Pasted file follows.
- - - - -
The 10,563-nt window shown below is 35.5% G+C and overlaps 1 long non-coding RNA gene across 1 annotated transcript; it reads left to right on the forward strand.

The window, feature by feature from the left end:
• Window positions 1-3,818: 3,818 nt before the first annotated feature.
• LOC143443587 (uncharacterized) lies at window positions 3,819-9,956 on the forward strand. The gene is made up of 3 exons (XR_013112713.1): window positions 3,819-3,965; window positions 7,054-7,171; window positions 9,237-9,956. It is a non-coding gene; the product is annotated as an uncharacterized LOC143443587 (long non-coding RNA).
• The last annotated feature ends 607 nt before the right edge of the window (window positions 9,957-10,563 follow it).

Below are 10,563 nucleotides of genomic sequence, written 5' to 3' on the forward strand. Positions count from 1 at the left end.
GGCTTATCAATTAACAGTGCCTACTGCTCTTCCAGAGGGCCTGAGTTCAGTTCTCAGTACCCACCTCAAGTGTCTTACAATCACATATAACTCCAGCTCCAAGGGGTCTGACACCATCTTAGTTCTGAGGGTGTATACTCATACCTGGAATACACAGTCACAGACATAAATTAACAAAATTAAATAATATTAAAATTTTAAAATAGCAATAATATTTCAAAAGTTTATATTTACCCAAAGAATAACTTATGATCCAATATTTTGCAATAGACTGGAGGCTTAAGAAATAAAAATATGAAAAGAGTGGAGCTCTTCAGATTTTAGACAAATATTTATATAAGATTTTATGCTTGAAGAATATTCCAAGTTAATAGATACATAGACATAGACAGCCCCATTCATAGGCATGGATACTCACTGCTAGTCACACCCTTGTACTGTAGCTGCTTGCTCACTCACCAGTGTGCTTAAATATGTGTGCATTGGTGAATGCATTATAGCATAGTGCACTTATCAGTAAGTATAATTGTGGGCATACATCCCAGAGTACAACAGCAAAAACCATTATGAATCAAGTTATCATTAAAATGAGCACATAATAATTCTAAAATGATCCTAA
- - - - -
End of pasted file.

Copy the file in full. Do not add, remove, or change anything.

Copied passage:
The 10,563-nt window shown below is 35.5% G+C and overlaps 1 long non-coding RNA gene across 1 annotated transcript; it reads left to right on the forward strand.

The window, feature by feature from the left end:
• Window positions 1-3,818: 3,818 nt before the first annotated feature.
• LOC143443587 (uncharacterized) lies at window positions 3,819-9,956 on the forward strand. The gene is made up of 3 exons (XR_013112713.1): window positions 3,819-3,965; window positions 7,054-7,171; window positions 9,237-9,956. It is a non-coding gene; the product is annotated as an uncharacterized LOC143443587 (long non-coding RNA).
• The last annotated feature ends 607 nt before the right edge of the window (window positions 9,957-10,563 follow it).

Below are 10,563 nucleotides of genomic sequence, written 5' to 3' on the forward strand. Positions count from 1 at the left end.
GGCTTATCAATTAACAGTGCCTACTGCTCTTCCAGAGGGCCTGAGTTCAGTTCTCAGTACCCACCTCAAGTGTCTTACAATCACATATAACTCCAGCTCCAAGGGGTCTGACACCATCTTAGTTCTGAGGGTGTATACTCATACCTGGAATACACAGTCACAGACATAAATTAACAAAATTAAATAATATTAAAATTTTAAAATAGCAATAATATTTCAAAAGTTTATATTTACCCAAAGAATAACTTATGATCCAATATTTTGCAATAGACTGGAGGCTTAAGAAATAAAAATATGAAAAGAGTGGAGCTCTTCAGATTTTAGACAAATATTTATATAAGATTTTATGCTTGAAGAATATTCCAAGTTAATAGATACATAGACATAGACAGCCCCATTCATAGGCATGGATACTCACTGCTAGTCACACCCTTGTACTGTAGCTGCTTGCTCACTCACCAGTGTGCTTAAATATGTGTGCATTGGTGAATGCATTATAGCATAGTGCACTTATCAGTAAGTATAATTGTGGGCATACATCCCAGAGTACAACAGCAAAAACCATTATGAATCAAGTTATCATTAAAATGAGCACATAATAATTCTAAAATGATCCTAA